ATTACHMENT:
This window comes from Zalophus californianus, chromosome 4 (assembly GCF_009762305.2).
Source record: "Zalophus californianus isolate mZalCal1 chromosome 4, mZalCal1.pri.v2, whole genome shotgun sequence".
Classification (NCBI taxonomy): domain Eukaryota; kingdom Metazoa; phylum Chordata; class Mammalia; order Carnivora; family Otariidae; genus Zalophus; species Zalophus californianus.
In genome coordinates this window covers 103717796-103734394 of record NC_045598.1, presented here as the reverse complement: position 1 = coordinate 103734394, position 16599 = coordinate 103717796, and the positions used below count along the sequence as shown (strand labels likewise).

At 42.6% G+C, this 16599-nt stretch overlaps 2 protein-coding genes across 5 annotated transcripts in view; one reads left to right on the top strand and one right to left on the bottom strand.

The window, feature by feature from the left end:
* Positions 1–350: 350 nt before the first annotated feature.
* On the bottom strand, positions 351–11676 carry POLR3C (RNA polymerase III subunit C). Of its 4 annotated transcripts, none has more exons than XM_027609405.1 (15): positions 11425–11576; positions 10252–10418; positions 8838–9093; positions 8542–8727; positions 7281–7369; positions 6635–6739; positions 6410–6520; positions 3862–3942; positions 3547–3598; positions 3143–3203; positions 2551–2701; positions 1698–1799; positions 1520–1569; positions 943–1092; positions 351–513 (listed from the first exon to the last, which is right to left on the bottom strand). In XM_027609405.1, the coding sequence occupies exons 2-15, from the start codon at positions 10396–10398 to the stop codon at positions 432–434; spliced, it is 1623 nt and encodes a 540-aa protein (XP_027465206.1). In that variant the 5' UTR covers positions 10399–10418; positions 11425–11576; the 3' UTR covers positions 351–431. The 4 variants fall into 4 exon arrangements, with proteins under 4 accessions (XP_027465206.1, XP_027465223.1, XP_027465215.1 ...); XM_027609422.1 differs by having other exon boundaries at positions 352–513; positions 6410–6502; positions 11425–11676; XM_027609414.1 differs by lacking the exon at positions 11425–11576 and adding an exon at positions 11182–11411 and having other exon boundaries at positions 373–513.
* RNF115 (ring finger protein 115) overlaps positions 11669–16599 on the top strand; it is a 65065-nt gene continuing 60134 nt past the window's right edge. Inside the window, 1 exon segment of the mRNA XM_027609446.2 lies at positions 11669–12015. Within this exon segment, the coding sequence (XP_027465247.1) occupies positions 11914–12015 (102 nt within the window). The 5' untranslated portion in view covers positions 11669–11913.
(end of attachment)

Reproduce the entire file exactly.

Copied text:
This window comes from Zalophus californianus, chromosome 4 (assembly GCF_009762305.2).
Source record: "Zalophus californianus isolate mZalCal1 chromosome 4, mZalCal1.pri.v2, whole genome shotgun sequence".
Classification (NCBI taxonomy): domain Eukaryota; kingdom Metazoa; phylum Chordata; class Mammalia; order Carnivora; family Otariidae; genus Zalophus; species Zalophus californianus.
In genome coordinates this window covers 103717796-103734394 of record NC_045598.1, presented here as the reverse complement: position 1 = coordinate 103734394, position 16599 = coordinate 103717796, and the positions used below count along the sequence as shown (strand labels likewise).

At 42.6% G+C, this 16599-nt stretch overlaps 2 protein-coding genes across 5 annotated transcripts in view; one reads left to right on the top strand and one right to left on the bottom strand.

The window, feature by feature from the left end:
* Positions 1–350: 350 nt before the first annotated feature.
* On the bottom strand, positions 351–11676 carry POLR3C (RNA polymerase III subunit C). Of its 4 annotated transcripts, none has more exons than XM_027609405.1 (15): positions 11425–11576; positions 10252–10418; positions 8838–9093; positions 8542–8727; positions 7281–7369; positions 6635–6739; positions 6410–6520; positions 3862–3942; positions 3547–3598; positions 3143–3203; positions 2551–2701; positions 1698–1799; positions 1520–1569; positions 943–1092; positions 351–513 (listed from the first exon to the last, which is right to left on the bottom strand). In XM_027609405.1, the coding sequence occupies exons 2-15, from the start codon at positions 10396–10398 to the stop codon at positions 432–434; spliced, it is 1623 nt and encodes a 540-aa protein (XP_027465206.1). In that variant the 5' UTR covers positions 10399–10418; positions 11425–11576; the 3' UTR covers positions 351–431. The 4 variants fall into 4 exon arrangements, with proteins under 4 accessions (XP_027465206.1, XP_027465223.1, XP_027465215.1 ...); XM_027609422.1 differs by having other exon boundaries at positions 352–513; positions 6410–6502; positions 11425–11676; XM_027609414.1 differs by lacking the exon at positions 11425–11576 and adding an exon at positions 11182–11411 and having other exon boundaries at positions 373–513.
* RNF115 (ring finger protein 115) overlaps positions 11669–16599 on the top strand; it is a 65065-nt gene continuing 60134 nt past the window's right edge. Inside the window, 1 exon segment of the mRNA XM_027609446.2 lies at positions 11669–12015. Within this exon segment, the coding sequence (XP_027465247.1) occupies positions 11914–12015 (102 nt within the window). The 5' untranslated portion in view covers positions 11669–11913.